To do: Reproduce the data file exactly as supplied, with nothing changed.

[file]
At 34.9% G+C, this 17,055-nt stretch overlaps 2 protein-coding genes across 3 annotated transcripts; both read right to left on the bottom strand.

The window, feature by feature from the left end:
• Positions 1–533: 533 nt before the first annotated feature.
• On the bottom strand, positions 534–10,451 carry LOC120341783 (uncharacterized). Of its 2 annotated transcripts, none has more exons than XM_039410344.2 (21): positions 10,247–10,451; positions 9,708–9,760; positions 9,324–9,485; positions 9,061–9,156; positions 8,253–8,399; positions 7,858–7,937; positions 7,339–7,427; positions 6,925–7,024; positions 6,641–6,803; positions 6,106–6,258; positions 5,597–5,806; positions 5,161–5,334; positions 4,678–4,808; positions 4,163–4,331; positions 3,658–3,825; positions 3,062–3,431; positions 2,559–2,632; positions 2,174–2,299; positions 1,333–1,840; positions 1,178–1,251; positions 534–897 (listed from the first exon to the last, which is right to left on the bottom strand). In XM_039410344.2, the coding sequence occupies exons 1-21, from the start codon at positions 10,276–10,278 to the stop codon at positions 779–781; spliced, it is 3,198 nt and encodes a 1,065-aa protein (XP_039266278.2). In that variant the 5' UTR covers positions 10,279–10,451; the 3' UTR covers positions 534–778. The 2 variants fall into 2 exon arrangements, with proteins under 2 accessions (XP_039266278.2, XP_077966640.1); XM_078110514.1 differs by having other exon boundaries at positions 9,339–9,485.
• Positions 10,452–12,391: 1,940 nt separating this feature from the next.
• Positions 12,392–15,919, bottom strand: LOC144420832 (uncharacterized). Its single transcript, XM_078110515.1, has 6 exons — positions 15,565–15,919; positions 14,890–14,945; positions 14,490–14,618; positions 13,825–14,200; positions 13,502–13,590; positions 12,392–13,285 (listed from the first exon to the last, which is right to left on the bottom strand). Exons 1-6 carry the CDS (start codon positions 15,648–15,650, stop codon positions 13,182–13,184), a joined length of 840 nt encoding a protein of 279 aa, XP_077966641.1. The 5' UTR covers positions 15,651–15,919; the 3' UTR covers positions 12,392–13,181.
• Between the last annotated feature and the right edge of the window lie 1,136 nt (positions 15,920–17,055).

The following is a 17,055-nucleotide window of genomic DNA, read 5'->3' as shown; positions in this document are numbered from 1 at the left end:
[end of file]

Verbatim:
At 34.9% G+C, this 17,055-nt stretch overlaps 2 protein-coding genes across 3 annotated transcripts; both read right to left on the bottom strand.

The window, feature by feature from the left end:
• Positions 1–533: 533 nt before the first annotated feature.
• On the bottom strand, positions 534–10,451 carry LOC120341783 (uncharacterized). Of its 2 annotated transcripts, none has more exons than XM_039410344.2 (21): positions 10,247–10,451; positions 9,708–9,760; positions 9,324–9,485; positions 9,061–9,156; positions 8,253–8,399; positions 7,858–7,937; positions 7,339–7,427; positions 6,925–7,024; positions 6,641–6,803; positions 6,106–6,258; positions 5,597–5,806; positions 5,161–5,334; positions 4,678–4,808; positions 4,163–4,331; positions 3,658–3,825; positions 3,062–3,431; positions 2,559–2,632; positions 2,174–2,299; positions 1,333–1,840; positions 1,178–1,251; positions 534–897 (listed from the first exon to the last, which is right to left on the bottom strand). In XM_039410344.2, the coding sequence occupies exons 1-21, from the start codon at positions 10,276–10,278 to the stop codon at positions 779–781; spliced, it is 3,198 nt and encodes a 1,065-aa protein (XP_039266278.2). In that variant the 5' UTR covers positions 10,279–10,451; the 3' UTR covers positions 534–778. The 2 variants fall into 2 exon arrangements, with proteins under 2 accessions (XP_039266278.2, XP_077966640.1); XM_078110514.1 differs by having other exon boundaries at positions 9,339–9,485.
• Positions 10,452–12,391: 1,940 nt separating this feature from the next.
• Positions 12,392–15,919, bottom strand: LOC144420832 (uncharacterized). Its single transcript, XM_078110515.1, has 6 exons — positions 15,565–15,919; positions 14,890–14,945; positions 14,490–14,618; positions 13,825–14,200; positions 13,502–13,590; positions 12,392–13,285 (listed from the first exon to the last, which is right to left on the bottom strand). Exons 1-6 carry the CDS (start codon positions 15,648–15,650, stop codon positions 13,182–13,184), a joined length of 840 nt encoding a protein of 279 aa, XP_077966641.1. The 5' UTR covers positions 15,651–15,919; the 3' UTR covers positions 12,392–13,181.
• Between the last annotated feature and the right edge of the window lie 1,136 nt (positions 15,920–17,055).

The following is a 17,055-nucleotide window of genomic DNA, read 5'->3' as shown; positions in this document are numbered from 1 at the left end: